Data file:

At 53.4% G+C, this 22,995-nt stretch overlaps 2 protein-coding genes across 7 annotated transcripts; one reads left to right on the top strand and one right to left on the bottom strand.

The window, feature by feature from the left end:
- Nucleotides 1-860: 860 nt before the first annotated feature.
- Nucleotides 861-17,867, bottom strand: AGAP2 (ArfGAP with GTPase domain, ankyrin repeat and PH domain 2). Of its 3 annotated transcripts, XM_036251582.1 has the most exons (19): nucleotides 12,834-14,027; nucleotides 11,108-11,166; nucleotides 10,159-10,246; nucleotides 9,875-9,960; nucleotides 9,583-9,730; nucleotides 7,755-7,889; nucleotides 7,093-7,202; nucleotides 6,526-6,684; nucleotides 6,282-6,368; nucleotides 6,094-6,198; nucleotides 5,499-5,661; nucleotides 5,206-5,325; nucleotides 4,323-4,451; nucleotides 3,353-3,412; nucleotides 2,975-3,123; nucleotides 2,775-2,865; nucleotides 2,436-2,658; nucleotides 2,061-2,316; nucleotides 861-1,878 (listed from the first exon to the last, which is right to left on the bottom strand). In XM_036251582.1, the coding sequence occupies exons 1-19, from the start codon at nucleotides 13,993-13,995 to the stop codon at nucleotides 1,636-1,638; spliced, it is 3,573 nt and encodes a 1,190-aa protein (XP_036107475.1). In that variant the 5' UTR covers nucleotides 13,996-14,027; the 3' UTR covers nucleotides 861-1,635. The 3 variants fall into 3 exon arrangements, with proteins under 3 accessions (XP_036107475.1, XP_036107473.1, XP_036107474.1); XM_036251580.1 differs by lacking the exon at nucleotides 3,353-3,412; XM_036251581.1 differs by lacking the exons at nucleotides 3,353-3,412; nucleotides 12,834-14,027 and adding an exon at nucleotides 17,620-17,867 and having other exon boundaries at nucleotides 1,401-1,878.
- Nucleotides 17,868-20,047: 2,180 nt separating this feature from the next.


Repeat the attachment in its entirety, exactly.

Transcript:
At 53.4% G+C, this 22,995-nt stretch overlaps 2 protein-coding genes across 7 annotated transcripts; one reads left to right on the top strand and one right to left on the bottom strand.

The window, feature by feature from the left end:
- Nucleotides 1-860: 860 nt before the first annotated feature.
- Nucleotides 861-17,867, bottom strand: AGAP2 (ArfGAP with GTPase domain, ankyrin repeat and PH domain 2). Of its 3 annotated transcripts, XM_036251582.1 has the most exons (19): nucleotides 12,834-14,027; nucleotides 11,108-11,166; nucleotides 10,159-10,246; nucleotides 9,875-9,960; nucleotides 9,583-9,730; nucleotides 7,755-7,889; nucleotides 7,093-7,202; nucleotides 6,526-6,684; nucleotides 6,282-6,368; nucleotides 6,094-6,198; nucleotides 5,499-5,661; nucleotides 5,206-5,325; nucleotides 4,323-4,451; nucleotides 3,353-3,412; nucleotides 2,975-3,123; nucleotides 2,775-2,865; nucleotides 2,436-2,658; nucleotides 2,061-2,316; nucleotides 861-1,878 (listed from the first exon to the last, which is right to left on the bottom strand). In XM_036251582.1, the coding sequence occupies exons 1-19, from the start codon at nucleotides 13,993-13,995 to the stop codon at nucleotides 1,636-1,638; spliced, it is 3,573 nt and encodes a 1,190-aa protein (XP_036107475.1). In that variant the 5' UTR covers nucleotides 13,996-14,027; the 3' UTR covers nucleotides 861-1,635. The 3 variants fall into 3 exon arrangements, with proteins under 3 accessions (XP_036107475.1, XP_036107473.1, XP_036107474.1); XM_036251580.1 differs by lacking the exon at nucleotides 3,353-3,412; XM_036251581.1 differs by lacking the exons at nucleotides 3,353-3,412; nucleotides 12,834-14,027 and adding an exon at nucleotides 17,620-17,867 and having other exon boundaries at nucleotides 1,401-1,878.
- Nucleotides 17,868-20,047: 2,180 nt separating this feature from the next.